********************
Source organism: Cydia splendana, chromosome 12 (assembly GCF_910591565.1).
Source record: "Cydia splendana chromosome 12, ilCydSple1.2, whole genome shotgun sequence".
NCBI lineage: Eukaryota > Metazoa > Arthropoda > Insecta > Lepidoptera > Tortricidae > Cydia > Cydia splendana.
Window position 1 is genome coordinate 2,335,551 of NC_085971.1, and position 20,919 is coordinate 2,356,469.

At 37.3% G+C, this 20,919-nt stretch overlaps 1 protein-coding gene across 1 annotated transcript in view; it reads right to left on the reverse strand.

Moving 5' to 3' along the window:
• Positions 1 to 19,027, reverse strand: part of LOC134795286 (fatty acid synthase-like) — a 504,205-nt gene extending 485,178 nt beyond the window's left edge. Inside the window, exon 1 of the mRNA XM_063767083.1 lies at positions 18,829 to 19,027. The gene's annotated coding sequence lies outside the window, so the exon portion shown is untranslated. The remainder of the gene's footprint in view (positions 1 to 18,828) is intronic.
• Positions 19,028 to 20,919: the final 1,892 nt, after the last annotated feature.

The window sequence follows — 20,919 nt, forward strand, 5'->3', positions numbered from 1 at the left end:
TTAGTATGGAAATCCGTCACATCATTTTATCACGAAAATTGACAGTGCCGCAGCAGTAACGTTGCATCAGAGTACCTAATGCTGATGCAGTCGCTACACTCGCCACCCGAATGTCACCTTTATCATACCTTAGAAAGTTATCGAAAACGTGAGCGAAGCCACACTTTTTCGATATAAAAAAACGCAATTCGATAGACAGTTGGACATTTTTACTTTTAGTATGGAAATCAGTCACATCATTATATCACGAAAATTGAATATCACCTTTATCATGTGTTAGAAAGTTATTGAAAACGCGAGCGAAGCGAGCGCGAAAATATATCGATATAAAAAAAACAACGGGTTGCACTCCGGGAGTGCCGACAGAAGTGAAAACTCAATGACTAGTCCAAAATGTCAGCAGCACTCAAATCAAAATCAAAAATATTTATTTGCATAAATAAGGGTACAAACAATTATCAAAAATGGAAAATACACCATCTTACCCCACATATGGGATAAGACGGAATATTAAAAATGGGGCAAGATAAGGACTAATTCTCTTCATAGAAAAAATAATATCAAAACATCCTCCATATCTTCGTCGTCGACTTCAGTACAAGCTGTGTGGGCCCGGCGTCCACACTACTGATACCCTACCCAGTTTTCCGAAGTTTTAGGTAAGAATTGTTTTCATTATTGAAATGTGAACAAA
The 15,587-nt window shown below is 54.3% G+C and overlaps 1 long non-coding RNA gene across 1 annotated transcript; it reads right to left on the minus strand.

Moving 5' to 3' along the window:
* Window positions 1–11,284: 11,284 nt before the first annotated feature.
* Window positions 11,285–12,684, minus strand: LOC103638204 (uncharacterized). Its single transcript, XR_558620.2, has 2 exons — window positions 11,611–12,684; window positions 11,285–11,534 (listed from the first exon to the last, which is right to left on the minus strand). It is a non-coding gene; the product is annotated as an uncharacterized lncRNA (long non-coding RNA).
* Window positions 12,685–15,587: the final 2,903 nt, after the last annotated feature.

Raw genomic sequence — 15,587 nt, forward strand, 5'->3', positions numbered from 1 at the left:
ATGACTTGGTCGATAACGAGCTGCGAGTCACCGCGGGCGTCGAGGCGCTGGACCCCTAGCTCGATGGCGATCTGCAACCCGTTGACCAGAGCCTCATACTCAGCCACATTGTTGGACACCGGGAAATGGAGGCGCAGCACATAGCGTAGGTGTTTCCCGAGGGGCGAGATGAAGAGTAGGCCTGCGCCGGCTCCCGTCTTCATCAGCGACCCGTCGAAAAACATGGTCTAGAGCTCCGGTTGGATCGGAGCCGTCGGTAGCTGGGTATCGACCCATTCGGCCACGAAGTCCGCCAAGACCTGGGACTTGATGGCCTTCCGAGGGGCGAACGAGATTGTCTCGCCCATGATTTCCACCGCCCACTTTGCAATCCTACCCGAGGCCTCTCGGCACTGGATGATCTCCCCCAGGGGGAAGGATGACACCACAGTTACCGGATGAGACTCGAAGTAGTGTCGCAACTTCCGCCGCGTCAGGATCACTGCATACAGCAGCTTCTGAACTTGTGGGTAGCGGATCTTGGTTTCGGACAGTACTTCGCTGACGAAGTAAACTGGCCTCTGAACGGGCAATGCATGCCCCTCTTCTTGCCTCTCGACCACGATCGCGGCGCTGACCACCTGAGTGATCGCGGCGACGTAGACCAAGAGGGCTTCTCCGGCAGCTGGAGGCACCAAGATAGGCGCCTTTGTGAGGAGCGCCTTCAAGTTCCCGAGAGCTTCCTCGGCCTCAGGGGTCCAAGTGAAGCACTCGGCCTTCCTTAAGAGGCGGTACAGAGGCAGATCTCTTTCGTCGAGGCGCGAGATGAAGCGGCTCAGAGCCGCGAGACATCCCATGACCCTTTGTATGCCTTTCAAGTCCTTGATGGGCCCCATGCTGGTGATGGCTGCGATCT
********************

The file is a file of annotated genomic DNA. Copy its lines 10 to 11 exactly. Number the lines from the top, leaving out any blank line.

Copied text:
TTAGTATGGAAATCCGTCACATCATTTTATCACGAAAATTGACAGTGCCGCAGCAGTAACGTTGCATCAGAGTACCTAATGCTGATGCAGTCGCTACACTCGCCACCCGAATGTCACCTTTATCATACCTTAGAAAGTTATCGAAAACGTGAGCGAAGCCACACTTTTTCGATATAAAAAAACGCAATTCGATAGACAGTTGGACATTTTTACTTTTAGTATGGAAATCAGTCACATCATTATATCACGAAAATTGAATATCACCTTTATCATGTGTTAGAAAGTTATTGAAAACGCGAGCGAAGCGAGCGCGAAAATATATCGATATAAAAAAAACAACGGGTTGCACTCCGGGAGTGCCGACAGAAGTGAAAACTCAATGACTAGTCCAAAATGTCAGCAGCACTCAAATCAAAATCAAAAATATTTATTTGCATAAATAAGGGTACAAACAATTATCAAAAATGGAAAATACACCATCTTACCCCACATATGGGATAAGACGGAATATTAAAAATGGGGCAAGATAAGGACTAATTCTCTTCATAGAAAAAATAATATCAAAACATCCTCCATATCTTCGTCGTCGACTTCAGTACAAGCTGTGTGGGCCCGGCGTCCACACTACTGATACCCTACCCAGTTTTCCGAAGTTTTAGGTAAGAATTGTTTTCATTATTGAAATGTGAACAAA
The 15,587-nt window shown below is 54.3% G+C and overlaps 1 long non-coding RNA gene across 1 annotated transcript; it reads right to left on the minus strand.